Children’s hospital: The meetings, the memos and the Minister - who knew what when?

Timeline: Project had an overrun of €61m five months after getting the green light

Work continues at the site of the new national children’s hospital at St James’s Hospital in Dublin. Photograph: Brian Lawless/PA Wire

Work continues at the site of the new national children’s hospital at St James’s Hospital in Dublin. Photograph: Brian Lawless/PA Wire

 

June 2018

Just after lunch on Wednesday, June 20th, last year, the project director of the new national children’s hospital arrived at the Department of Health’s former headquarters at Hawkins House to deliver some concerning news.

John Pollock told four of the most senior health service chiefs, from both the Department of Health and the HSE, that the new national children’s hospital – one of the Government’s main capital projects – was facing “cost challenges and pressures”.

He said there had been an unanticipated and continuing rise in construction inflation which was at that stage hitting 9 per cent. He also said there were new costs from “gaps” arising from a partial design of the hospital in 2016. There were delays that added four months to the building timeframe, he said, and there was also “seeming resistance” on the part of contractors to engage meaningfully and helpfully to secure greater value from the engineering process.

The four health service officials in the room were Jim Breslin, the secretary general of the Department of Health, John Connaghan, the then director general of the HSE, Tracey Conroy, assistant secretary in the Department of Health, and Dean Sullivan, the deputy director general for strategy at the HSE.

Together they made up the Children’s Hospital Project and Programme Board, which had been established by the Government to ensure that the project was delivered against agreed parameters in relation to timeline, scope and funding. The official minutes of the meeting say that on foot of Pollock’s warning there was “a lengthy discussion” on the cost increases and how they could be offset. However, almost from the time of the Cabinet decision to give it the go-ahead, the children’s hospital project had faced financial pressures.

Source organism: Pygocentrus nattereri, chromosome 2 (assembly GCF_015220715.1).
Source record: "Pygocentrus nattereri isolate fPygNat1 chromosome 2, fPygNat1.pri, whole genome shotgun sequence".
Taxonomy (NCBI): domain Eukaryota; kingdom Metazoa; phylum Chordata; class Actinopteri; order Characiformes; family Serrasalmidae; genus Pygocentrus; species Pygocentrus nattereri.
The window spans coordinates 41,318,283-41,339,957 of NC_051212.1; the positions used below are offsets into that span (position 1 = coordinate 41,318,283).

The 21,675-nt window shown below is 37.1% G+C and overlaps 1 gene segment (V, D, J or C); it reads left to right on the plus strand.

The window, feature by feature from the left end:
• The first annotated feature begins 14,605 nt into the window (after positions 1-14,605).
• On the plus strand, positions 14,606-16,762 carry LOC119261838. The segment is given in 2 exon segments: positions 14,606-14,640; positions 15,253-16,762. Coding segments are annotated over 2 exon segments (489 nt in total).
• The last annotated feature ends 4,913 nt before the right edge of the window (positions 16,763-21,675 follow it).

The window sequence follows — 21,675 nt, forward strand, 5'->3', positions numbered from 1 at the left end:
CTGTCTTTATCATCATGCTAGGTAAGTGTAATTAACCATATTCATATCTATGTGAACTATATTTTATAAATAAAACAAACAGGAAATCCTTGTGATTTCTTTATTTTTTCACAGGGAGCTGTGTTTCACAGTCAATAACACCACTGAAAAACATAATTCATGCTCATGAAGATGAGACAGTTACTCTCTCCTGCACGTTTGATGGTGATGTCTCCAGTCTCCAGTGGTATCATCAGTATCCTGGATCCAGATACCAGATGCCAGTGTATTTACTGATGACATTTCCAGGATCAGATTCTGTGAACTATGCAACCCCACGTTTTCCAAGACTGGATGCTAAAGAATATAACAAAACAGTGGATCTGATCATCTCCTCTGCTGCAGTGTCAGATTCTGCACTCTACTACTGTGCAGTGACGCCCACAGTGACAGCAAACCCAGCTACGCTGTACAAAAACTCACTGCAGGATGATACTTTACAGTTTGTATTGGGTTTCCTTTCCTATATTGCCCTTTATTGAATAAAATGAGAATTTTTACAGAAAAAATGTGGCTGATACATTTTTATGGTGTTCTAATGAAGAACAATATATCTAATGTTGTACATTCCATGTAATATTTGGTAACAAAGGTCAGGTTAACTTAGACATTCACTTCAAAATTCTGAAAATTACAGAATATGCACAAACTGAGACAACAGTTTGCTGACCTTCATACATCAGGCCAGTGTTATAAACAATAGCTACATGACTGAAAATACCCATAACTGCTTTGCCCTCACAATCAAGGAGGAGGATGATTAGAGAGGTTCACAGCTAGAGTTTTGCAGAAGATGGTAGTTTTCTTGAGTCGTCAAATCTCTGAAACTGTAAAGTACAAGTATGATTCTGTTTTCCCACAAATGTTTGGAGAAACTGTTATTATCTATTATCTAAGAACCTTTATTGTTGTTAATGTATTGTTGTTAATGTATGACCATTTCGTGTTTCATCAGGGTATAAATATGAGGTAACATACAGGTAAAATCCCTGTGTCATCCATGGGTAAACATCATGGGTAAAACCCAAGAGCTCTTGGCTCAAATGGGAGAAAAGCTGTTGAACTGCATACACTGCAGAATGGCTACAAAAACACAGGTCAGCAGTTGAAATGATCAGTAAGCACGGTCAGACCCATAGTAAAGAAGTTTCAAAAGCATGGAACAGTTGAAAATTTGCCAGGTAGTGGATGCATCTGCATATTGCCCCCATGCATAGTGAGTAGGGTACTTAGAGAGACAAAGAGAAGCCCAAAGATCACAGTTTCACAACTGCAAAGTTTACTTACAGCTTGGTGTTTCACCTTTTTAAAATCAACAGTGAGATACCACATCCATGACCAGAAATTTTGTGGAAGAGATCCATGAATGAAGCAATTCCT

April 2017

The children’s hospital project had a troubled history, but in April 2017 the Cabinet had given the green light for it to proceed at a site at St James’s Hospital in Dublin with a budget of €983 million.

September 2017

By September 2017 the project was looking at an overrun of about €61 million, including about €20 million for new fire safety systems.

In October 2017 a separate lower-level oversight body – known as the steering group – for the project discussed options for reducing this funding deficit, including scaling back the hospital or reallocating money from other health developments.

December 2017

In December, the Children’s Hospital Project and Programme Board reviewed and rejected a “backstop” plan to generate savings of €61 million. However, it also discussed seeking to make more modest savings by scaling back some parts of the hospital not directly linked to patient care or not needed right from its opening day.